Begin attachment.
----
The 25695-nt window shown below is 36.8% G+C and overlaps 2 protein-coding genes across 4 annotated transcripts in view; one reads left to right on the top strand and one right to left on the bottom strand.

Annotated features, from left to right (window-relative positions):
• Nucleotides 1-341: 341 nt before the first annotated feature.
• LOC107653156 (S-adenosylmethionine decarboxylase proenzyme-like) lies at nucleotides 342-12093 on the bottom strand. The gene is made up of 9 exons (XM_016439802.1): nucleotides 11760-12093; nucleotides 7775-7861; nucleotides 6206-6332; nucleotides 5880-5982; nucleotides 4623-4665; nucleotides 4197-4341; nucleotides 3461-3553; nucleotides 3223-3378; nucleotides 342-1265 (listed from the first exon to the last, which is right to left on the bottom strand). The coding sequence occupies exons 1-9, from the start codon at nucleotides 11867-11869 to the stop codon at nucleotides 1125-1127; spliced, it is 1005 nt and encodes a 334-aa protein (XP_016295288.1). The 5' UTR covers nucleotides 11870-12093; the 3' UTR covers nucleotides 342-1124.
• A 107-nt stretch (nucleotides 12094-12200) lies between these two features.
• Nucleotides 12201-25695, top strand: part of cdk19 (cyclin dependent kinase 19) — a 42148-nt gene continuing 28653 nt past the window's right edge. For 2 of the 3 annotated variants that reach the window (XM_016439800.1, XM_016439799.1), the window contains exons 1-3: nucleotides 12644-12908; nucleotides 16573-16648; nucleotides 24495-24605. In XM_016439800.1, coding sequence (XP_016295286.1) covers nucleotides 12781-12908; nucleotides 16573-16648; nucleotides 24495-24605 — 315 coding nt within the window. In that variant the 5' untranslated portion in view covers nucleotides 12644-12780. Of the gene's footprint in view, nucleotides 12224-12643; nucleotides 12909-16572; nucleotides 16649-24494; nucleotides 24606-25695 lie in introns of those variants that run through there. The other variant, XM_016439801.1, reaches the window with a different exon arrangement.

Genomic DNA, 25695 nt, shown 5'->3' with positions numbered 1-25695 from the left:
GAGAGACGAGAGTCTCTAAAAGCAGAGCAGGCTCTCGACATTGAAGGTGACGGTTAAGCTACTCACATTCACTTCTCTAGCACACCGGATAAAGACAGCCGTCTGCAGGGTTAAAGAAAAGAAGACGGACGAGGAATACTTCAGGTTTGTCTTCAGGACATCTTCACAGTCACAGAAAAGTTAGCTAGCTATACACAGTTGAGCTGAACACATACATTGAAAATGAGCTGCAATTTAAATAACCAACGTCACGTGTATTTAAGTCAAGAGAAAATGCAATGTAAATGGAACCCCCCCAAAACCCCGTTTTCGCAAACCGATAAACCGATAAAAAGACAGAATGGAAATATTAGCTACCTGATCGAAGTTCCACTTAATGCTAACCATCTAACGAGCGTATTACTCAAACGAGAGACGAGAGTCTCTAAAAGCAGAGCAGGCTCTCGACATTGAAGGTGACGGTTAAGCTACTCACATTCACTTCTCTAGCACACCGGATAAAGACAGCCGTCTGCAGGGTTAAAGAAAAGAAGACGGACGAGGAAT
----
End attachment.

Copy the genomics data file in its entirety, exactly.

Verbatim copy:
The 25695-nt window shown below is 36.8% G+C and overlaps 2 protein-coding genes across 4 annotated transcripts in view; one reads left to right on the top strand and one right to left on the bottom strand.

Annotated features, from left to right (window-relative positions):
• Nucleotides 1-341: 341 nt before the first annotated feature.
• LOC107653156 (S-adenosylmethionine decarboxylase proenzyme-like) lies at nucleotides 342-12093 on the bottom strand. The gene is made up of 9 exons (XM_016439802.1): nucleotides 11760-12093; nucleotides 7775-7861; nucleotides 6206-6332; nucleotides 5880-5982; nucleotides 4623-4665; nucleotides 4197-4341; nucleotides 3461-3553; nucleotides 3223-3378; nucleotides 342-1265 (listed from the first exon to the last, which is right to left on the bottom strand). The coding sequence occupies exons 1-9, from the start codon at nucleotides 11867-11869 to the stop codon at nucleotides 1125-1127; spliced, it is 1005 nt and encodes a 334-aa protein (XP_016295288.1). The 5' UTR covers nucleotides 11870-12093; the 3' UTR covers nucleotides 342-1124.
• A 107-nt stretch (nucleotides 12094-12200) lies between these two features.
• Nucleotides 12201-25695, top strand: part of cdk19 (cyclin dependent kinase 19) — a 42148-nt gene continuing 28653 nt past the window's right edge. For 2 of the 3 annotated variants that reach the window (XM_016439800.1, XM_016439799.1), the window contains exons 1-3: nucleotides 12644-12908; nucleotides 16573-16648; nucleotides 24495-24605. In XM_016439800.1, coding sequence (XP_016295286.1) covers nucleotides 12781-12908; nucleotides 16573-16648; nucleotides 24495-24605 — 315 coding nt within the window. In that variant the 5' untranslated portion in view covers nucleotides 12644-12780. Of the gene's footprint in view, nucleotides 12224-12643; nucleotides 12909-16572; nucleotides 16649-24494; nucleotides 24606-25695 lie in introns of those variants that run through there. The other variant, XM_016439801.1, reaches the window with a different exon arrangement.

Genomic DNA, 25695 nt, shown 5'->3' with positions numbered 1-25695 from the left:
GAGAGACGAGAGTCTCTAAAAGCAGAGCAGGCTCTCGACATTGAAGGTGACGGTTAAGCTACTCACATTCACTTCTCTAGCACACCGGATAAAGACAGCCGTCTGCAGGGTTAAAGAAAAGAAGACGGACGAGGAATACTTCAGGTTTGTCTTCAGGACATCTTCACAGTCACAGAAAAGTTAGCTAGCTATACACAGTTGAGCTGAACACATACATTGAAAATGAGCTGCAATTTAAATAACCAACGTCACGTGTATTTAAGTCAAGAGAAAATGCAATGTAAATGGAACCCCCCCAAAACCCCGTTTTCGCAAACCGATAAACCGATAAAAAGACAGAATGGAAATATTAGCTACCTGATCGAAGTTCCACTTAATGCTAACCATCTAACGAGCGTATTACTCAAACGAGAGACGAGAGTCTCTAAAAGCAGAGCAGGCTCTCGACATTGAAGGTGACGGTTAAGCTACTCACATTCACTTCTCTAGCACACCGGATAAAGACAGCCGTCTGCAGGGTTAAAGAAAAGAAGACGGACGAGGAAT